FLAGSTAFF, Ariz. (AP) – Jury selection began on Tuesday in a case against a U.S. Air Force aviator accused of kidnapping a Mennonite woman, shooting her dead and leaving her body in a northern clearing from Arizona.
Prosecutors have much of the circumstantial evidence against Mark Gooch, 22, who was stationed at Luke Air Force Base in the Phoenix metro area. He faces life in prison if convicted of first degree murder in the death of Sasha Krause, 27, and other charges.
Krause disappeared from a Mennonite community in Farmington, New Mexico, where she worked in the publishing department and occasionally taught Sunday School. Her body was found in late February 2020 outside Flagstaff, Arizona, with her wrists tied with duct tape.
Sheriff officials who searched for Krause and those who investigated his death, as well as cellphone data and ballistics experts, and people from the Krause community are expected to testify in the three-week trial in Superior Court from Coconino County.
Krause and Gooch both grew up around the Mennonite faith but did not know each other, prosecutors said. They linked Gooch to his disappearance and death using cell phone records, Gooch’s financial statements and receipts, and Air Force base surveillance video, they said. A state crime lab report showed that a bullet extracted from Krause’s skull was fired from a .22 caliber rifle belonging to Gooch.
Gooch’s cell phone was the only one communicating with the same cell towers as Krause’s phone before his fell west of Farmington, authorities said. Prosecutors aren’t sure why he targeted Krause, but say he didn’t like Mennonites.
Gooch’s attorney, Bruce Griffen, tried unsuccessfully to block a prosecution expert from testifying about cell phone data he called “weak science.” He also sought to limit mentions of texting conversations Gooch had with his brethren that referred to Mennonites, saying the messages were not evidence of murderous ill will.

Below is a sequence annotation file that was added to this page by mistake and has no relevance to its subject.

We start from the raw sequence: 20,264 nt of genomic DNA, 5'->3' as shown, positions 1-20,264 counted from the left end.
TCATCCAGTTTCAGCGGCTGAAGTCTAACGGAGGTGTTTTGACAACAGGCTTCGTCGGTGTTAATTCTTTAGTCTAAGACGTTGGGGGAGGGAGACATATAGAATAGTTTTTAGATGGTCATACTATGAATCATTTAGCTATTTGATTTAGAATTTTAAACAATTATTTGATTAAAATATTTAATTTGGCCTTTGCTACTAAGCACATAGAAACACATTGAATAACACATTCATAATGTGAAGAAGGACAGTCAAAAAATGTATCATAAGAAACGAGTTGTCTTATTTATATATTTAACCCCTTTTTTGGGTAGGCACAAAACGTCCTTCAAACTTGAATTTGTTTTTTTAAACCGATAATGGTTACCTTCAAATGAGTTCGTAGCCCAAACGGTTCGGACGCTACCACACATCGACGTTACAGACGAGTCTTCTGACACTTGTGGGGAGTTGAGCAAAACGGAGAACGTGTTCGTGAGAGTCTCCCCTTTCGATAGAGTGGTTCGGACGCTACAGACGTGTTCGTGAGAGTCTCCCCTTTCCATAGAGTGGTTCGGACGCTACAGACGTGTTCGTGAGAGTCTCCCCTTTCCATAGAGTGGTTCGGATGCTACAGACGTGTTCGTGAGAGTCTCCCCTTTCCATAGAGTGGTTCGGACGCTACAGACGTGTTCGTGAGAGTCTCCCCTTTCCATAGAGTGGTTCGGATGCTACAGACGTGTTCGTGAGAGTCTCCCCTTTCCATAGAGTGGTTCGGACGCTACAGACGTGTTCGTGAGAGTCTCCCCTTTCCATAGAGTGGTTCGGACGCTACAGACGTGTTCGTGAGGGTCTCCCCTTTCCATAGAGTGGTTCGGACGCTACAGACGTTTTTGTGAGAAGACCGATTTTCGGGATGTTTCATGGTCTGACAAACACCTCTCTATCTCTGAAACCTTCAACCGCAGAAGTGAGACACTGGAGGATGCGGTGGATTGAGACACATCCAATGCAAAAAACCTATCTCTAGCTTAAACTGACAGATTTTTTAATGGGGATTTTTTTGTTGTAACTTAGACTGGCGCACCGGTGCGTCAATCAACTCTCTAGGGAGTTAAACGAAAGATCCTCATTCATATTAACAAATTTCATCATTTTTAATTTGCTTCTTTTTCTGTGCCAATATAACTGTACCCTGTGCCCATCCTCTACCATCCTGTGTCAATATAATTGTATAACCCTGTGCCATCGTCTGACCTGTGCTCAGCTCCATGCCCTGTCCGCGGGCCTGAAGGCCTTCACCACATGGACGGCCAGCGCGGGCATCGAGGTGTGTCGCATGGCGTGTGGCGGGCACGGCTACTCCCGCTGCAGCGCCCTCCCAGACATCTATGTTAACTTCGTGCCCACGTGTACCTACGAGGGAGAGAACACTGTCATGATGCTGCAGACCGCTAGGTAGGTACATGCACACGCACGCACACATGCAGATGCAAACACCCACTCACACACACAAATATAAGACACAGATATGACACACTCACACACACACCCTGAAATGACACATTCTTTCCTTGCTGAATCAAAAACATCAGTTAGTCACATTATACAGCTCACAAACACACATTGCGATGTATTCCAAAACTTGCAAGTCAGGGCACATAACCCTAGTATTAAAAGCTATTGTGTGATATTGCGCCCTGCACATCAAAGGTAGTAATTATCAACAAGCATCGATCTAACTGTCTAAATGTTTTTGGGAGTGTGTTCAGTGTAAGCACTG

Gooch grew up in a Mennonite community in Wisconsin but never officially joined it, he told investigators. He said he joined the military to escape what he saw as a difficult, protected and restricted life, according to the sheriff’s records.
He was stationed at the Air Force base in October 2019 and worked in equipment maintenance.
Krause was part of a conservative Mennonite group where women wear headgear and maxi dresses or skirts. She moved to Farmington from Texas where she taught at the school.
On the first anniversary of his passing, the Mennonite community sent keepsakes to Krause’s parents. Krause’s students said she was a good teacher who read to them and played games with them. Krause preached hard work even though it was unrecognized, others said.
She spoke Spanish and French, often delved into books, and could easily quote the scriptures. The community remembered his deep, dancing brown eyes and calm demeanor, saying his time in Farmington had been short but his impact long lasting.
Paul Kaufman, managing director of Lamp and Light Publishers where Krause worked, said slowly healing emotions surfaced with the start of the trial. He said the community wanted to feel safe and that whoever was responsible for Krause’s murder repent.
“We didn’t see who showed up at church that night and kidnapped Sasha,” he said. “We haven’t seen who did this horrific act. We haven’t seen that. But God seen it.